While North Carolina is a swing state that has a Democratic governor, Roy Cooper, and went for President Barack Obama in 2008, South Carolina has been a deep red state. Pundits have consistently described North Carolina as being in play for former Vice President Joe Biden in the 2020 presidential election, but they haven't been saying that about South Carolina — until now. A Quinnipiac poll finds President Donald Trump ahead of Biden by only 1% in South Carolina. And this comes at a time when South Carolina Sen. Lindsey Graham is facing the toughest reelection fight of his career.
When Democrat Jaime Harrison took on Graham — who chairs the Senate Judiciary Committee — in South Carolina's 2020 U.S. Senate race, the word "longshot" was often used to describe his campaign. Harrison himself acknowledged that he was fighting an uphill battle given how conservative South Carolina is known for being. A Democrat hasn't won a U.S. Senate race in South Carolina since 1998, and the last Democratic presidential nominee who won South Carolina's electoral votes was Jimmy Carter in 1976. Trump, in 2016, defeated Democratic presidential nominee Hillary Clinton by 14% in South Carolina.
But Harrison has turned out to be shockingly competitive in South Carolina. Quinnipiac's most recent poll on South Carolina's U.S. Senate race finds Graham and Harrison in a dead heat. And that poll was not an outlier. Polls released during the second half of September found Harrison either trailing Graham by only 1% (Morning Consult) or leading by 1% (YouGov) or 2% (Brilliant Corners Research).
The new Quinnipiac poll showing Biden trailing Trump by only 1% in South Carolina might be the former vice president's best so far in that state, although Biden's performance in other recent polls has been decent in light of how deeply Republican South Carolina is. Polls released during the second half of September found Trump ahead of Biden in South Carolina by 4% (Data for Progress) or 6% (Morning Consult). Considering Trump's 14% victory in South Carolina in 2016, it's easy to make an argument that he is underperforming there — even if he ultimately wins the state again.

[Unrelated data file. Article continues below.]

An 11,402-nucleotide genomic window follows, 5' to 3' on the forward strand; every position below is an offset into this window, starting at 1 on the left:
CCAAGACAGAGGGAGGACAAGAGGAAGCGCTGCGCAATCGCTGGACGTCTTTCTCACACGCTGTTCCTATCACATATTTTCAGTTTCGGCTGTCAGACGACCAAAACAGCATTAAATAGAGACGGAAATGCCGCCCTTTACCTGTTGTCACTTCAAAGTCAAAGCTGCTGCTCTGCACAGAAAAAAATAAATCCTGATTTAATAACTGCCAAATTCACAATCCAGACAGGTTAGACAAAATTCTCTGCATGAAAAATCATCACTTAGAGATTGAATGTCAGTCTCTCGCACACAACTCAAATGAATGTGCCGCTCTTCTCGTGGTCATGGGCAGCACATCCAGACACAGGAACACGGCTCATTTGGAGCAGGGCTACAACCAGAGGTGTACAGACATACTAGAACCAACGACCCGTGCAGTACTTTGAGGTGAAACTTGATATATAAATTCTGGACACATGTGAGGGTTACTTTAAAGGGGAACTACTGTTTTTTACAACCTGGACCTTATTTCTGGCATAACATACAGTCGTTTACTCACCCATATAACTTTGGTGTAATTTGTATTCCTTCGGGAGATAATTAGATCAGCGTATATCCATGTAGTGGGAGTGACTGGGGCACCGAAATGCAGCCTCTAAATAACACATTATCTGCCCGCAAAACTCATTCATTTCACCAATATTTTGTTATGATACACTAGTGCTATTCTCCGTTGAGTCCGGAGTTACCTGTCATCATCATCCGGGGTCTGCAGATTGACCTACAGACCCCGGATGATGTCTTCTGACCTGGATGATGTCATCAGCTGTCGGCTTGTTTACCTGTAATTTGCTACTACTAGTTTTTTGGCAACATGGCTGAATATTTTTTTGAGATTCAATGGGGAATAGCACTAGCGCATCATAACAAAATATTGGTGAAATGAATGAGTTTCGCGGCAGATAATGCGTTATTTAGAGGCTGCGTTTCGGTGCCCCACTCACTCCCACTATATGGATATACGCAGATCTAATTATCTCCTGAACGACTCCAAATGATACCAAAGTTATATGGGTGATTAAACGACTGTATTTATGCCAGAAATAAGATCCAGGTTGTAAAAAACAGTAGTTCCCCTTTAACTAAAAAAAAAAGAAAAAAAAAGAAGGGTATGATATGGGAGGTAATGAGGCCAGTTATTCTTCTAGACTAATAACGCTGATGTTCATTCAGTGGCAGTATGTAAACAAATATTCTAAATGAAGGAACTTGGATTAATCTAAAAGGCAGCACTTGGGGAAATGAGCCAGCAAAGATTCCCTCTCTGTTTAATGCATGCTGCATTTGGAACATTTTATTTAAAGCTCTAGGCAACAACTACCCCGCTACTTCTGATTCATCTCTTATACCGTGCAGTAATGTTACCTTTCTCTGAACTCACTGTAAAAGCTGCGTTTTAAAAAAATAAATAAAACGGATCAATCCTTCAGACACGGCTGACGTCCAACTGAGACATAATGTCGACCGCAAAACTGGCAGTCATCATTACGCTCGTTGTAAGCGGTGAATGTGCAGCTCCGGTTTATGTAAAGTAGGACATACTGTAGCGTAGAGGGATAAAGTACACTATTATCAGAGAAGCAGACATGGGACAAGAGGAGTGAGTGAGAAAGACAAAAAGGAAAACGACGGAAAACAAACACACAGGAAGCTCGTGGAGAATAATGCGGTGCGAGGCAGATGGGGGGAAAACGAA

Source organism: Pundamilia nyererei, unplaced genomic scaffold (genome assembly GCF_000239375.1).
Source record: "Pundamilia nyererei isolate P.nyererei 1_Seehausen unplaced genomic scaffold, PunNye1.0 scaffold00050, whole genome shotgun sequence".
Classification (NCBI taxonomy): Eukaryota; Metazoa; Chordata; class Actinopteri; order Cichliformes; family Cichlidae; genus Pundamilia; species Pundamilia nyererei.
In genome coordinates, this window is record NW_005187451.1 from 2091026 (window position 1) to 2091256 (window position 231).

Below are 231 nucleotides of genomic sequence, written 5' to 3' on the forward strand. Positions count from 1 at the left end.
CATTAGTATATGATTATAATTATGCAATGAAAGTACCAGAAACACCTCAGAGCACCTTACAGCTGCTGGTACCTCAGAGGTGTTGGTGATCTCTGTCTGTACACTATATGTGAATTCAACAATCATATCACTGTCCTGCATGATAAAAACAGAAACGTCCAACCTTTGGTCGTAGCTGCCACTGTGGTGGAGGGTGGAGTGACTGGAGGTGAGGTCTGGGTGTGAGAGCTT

The battle for the late Justice Ruth Bader Ginsburg's seat on the U.S. Supreme Court could be a factor in South Carolina's races. As chairman of the Senate Judiciary Committee, Graham is aggressively pushing for Trump's far-right nominee, Judge Amy Coney Barrett, to be confirmed by the Senate before the presidential election — which is a major flip-flop on Graham's part. In the past, he promised that if a Supreme Court seat became available in 2020, he would want to wait until after the election to vote on a nominee.
Graham's flip-flop is obviously designed to strengthen his support among far-right white evangelicals, but it is also firing up his Democratic critics. During a Fox News appearance on September 24, Graham sounded downright panicked when he discussed Harrison's impressive Democratic fundraising operation and told host Ainsley Earhardt, "I'm being killed financially. This money is because they hate my guts."
Tim Malloy, a polling analyst for Quinnipiac, discussed the fact that Biden and Harrison are as competitive as they are in South Carolina.
South Carolina's The State quotes Malloy as saying, "I would say the president is truly on the ropes right now…. Lindsey Graham is being challenged like he's never been before, which means he's not terribly popular. Lindsey Graham is close to the president. He speaks to the president often; so, it's probably no coincidence that both of them simultaneously have lost enough ground to be challenged."